If you have lived or worked in the U.S., you may have an Individual Retirement Account (IRA) or 401k plan. Leaving these accounts in the U.S. can be administratively challenging and you may wish to consider moving them to Canada.
In certain circumstances, a person with a 401k or IRA may be able to rollover their U.S. retirement account to a Canadian RRSP. The process can be tricky because the tax systems in Canada and the U.S. are different.
What Is A 401k?
The 401k is an employer sponsored defined contribution retirement plan that is similar, in many respects, to the Canadian Deferred Profit Sharing Plan (DPSP).
Step 1 – Does The 401k Qualify For A Rollover?
The tax implications of moving your 401k to Canada depends on whether you were a resident of Canada at the time the contributions were made to the plan.
If You WERE A Resident When The Contributions Were Made
If you were a resident of Canada when your employer contributed to the plan, you will not be allowed to rollover the 401k to an RRSP. Although you can cash out your 401k, the lump-sum will be taxable in Canada. However, you can offset this by contributing to your RRSP, if you have RRSP contribution room available.
If You WERE NOT A Resident When The Contributions Were Made
A lump-sum payment from a 401k that are considered to be in the form of pension or superannuation attributed services rendered while you were NOT a resident of Canada may be transferred to an RRSP without affecting your RRSP contribution room.
Step 2 – Meet The Conditions To Transfer The 401k
Transferring a 401k to an RRSP without affecting your RRSP contribution room is possible provided you meet the following conditions:
- Lump-Sum Payments Only - The amount received from the 401k must be a lump-sum payment and be part of a series of periodic payments.
- Non-Resident Contributions – As outlined above, the payment must be the result of services rendered while you or your spouse or common law partner was not a resident of Canada.
- Included In Taxable Income – You are required to report the gross amount (i.e. before U.S. withholding tax or the penalty tax) in your taxable income on Line 115.
- Contribute By The Deadline – You must make a contribution to your RRSP for an amount up to the gross amount received within 60 days after the end of the tax year you received the lump-sum payment. This is done under s.60(j)(i) of the Income Tax Act and is reported on Line 240 of Schedule 7.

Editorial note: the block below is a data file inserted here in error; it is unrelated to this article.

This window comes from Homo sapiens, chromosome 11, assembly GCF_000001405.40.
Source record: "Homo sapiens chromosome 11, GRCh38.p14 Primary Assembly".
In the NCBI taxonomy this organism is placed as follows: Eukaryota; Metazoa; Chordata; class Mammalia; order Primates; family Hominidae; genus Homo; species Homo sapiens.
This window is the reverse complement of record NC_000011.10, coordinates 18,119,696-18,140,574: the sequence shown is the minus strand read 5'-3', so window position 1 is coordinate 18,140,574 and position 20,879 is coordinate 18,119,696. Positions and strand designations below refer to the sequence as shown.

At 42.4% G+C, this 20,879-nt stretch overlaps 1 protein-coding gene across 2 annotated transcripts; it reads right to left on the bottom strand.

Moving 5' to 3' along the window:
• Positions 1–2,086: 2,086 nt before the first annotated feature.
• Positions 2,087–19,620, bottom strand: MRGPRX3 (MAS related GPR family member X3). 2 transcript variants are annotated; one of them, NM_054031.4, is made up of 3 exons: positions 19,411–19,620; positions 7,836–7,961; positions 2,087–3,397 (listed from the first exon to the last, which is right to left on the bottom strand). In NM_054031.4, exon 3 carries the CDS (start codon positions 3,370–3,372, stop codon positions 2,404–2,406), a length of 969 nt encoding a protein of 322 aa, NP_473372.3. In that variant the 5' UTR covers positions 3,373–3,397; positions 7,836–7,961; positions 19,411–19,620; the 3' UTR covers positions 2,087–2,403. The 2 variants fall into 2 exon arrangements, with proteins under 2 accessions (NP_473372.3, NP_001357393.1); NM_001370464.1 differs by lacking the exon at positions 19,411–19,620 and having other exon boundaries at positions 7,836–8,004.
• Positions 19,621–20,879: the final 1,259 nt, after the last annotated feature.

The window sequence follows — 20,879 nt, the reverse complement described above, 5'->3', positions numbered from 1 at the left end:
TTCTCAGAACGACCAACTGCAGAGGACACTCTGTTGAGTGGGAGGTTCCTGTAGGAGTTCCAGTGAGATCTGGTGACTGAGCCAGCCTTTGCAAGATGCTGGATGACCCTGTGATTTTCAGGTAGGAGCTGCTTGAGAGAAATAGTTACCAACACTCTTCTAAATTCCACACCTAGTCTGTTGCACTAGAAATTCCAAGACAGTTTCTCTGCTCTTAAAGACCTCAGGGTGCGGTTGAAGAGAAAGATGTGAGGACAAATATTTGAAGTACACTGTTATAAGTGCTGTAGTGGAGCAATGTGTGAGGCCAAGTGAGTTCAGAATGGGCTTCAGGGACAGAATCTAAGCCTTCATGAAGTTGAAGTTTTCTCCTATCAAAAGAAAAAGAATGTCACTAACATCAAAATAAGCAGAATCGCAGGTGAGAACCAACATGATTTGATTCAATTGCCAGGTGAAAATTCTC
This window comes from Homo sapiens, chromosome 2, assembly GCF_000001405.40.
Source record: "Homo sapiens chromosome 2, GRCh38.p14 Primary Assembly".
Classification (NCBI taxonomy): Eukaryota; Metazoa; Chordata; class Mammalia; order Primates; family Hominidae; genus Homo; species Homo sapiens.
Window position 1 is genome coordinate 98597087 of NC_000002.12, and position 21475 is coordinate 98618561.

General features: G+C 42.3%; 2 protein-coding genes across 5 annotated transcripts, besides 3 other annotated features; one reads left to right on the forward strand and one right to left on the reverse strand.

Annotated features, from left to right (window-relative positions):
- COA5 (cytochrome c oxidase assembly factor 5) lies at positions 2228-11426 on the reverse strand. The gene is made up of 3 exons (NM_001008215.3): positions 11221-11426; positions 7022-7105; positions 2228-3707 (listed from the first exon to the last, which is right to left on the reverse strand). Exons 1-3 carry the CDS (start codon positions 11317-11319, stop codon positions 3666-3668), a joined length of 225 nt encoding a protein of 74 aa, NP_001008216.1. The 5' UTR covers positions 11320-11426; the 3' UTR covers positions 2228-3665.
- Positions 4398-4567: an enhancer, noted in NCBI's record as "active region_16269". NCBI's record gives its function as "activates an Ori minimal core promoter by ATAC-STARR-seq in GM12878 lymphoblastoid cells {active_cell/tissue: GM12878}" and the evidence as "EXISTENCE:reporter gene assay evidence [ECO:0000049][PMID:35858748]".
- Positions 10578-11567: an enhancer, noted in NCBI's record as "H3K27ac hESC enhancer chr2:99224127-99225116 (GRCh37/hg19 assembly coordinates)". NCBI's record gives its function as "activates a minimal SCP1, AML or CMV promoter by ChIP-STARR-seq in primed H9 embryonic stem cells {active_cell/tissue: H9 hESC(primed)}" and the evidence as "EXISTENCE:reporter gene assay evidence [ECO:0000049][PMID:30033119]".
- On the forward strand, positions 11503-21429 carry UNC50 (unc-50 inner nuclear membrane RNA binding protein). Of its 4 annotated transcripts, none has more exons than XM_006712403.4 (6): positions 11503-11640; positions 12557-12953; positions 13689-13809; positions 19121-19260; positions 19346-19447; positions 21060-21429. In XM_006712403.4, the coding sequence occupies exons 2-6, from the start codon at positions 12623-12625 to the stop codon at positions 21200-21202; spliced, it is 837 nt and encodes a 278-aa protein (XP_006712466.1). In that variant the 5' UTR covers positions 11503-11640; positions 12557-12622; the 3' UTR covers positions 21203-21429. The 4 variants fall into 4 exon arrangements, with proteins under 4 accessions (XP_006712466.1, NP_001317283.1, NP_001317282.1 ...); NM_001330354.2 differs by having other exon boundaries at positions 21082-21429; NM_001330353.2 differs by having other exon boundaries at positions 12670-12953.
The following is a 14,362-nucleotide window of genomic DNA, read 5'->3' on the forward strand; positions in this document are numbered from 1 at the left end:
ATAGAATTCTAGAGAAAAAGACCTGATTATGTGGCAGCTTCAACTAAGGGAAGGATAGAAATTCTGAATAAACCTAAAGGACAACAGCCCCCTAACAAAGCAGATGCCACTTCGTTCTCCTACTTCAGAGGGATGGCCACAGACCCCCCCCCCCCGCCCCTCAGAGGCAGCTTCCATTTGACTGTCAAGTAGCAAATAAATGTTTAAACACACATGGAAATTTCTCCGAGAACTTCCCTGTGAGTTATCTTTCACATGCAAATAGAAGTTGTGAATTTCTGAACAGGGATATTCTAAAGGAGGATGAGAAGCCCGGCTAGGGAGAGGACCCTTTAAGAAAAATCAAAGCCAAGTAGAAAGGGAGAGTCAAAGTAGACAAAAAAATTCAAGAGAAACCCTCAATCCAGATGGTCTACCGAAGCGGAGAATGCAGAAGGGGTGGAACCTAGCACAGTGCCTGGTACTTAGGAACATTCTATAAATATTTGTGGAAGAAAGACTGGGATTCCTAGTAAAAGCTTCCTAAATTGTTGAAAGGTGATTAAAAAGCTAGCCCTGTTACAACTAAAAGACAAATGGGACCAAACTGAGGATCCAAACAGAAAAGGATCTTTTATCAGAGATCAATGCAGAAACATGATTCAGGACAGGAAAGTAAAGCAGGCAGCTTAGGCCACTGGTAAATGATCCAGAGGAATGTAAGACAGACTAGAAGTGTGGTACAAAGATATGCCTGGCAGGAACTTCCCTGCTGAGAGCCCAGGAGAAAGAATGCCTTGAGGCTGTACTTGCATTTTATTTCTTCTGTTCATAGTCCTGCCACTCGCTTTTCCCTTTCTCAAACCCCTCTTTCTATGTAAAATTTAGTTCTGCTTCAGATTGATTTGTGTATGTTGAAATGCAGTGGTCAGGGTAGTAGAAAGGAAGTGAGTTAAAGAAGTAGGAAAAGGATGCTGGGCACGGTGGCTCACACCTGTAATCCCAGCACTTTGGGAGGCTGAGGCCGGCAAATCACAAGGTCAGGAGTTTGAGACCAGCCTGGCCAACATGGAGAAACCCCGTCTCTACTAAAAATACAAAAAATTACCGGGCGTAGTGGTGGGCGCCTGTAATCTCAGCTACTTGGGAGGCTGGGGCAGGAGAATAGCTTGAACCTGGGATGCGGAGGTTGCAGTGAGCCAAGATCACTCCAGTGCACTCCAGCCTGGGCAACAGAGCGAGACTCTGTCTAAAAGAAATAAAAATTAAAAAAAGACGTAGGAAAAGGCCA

You should advise your RRSP plan provider that the contribution is a section 60(j)(i) contribution.
Step 3 – Consider The Tax Implications
The lump-sum payment will be subject to a 30% U.S. withholding tax and if you are under age 59.5, a 10% penalty tax.
For Canadian tax purposes, the gross amount is included in your income and you deduct the amount contributed to your RRSP under s.60(j)(i). The 30% withholding tax may be claimed as a foreign tax credit but if you paid the 10% penalty tax, it cannot be claimed.
The foreign tax credit and foreign tax deduction system is complicated and you should consider having your taxes done by a designated accountant.
What Is An IRA?
An Individual Retirement Account (IRA) is very similar to a Canadian RRSP. Contributions made to the account may be deducted from income in they year the contributions were made. Income accumulates in the account free of tax and is taxed as income when withdrawn. Withdrawals or collapse of the IRA before age 59-1/2 are also subject to the penalty taxes.
From a Canadian point of view a regular IRA can be rolled into an RRSP without affecting your RRSP contribution room.
The lump-sum payment must be included in your taxable income and you can make a contribution to your RRSP under s.60 of the Income Tax. Like the 401k, the IRA will be subject to U.S. withholding tax and potentially the penalty tax. The withholding tax may be claimed as a foreign tax credit. Refer to Step 3 – Consider The Tax Implications above.
- Plan the move and minimize your tax bill,
- Help you find the right financial institution to handle the transfer, and
- File your tax return.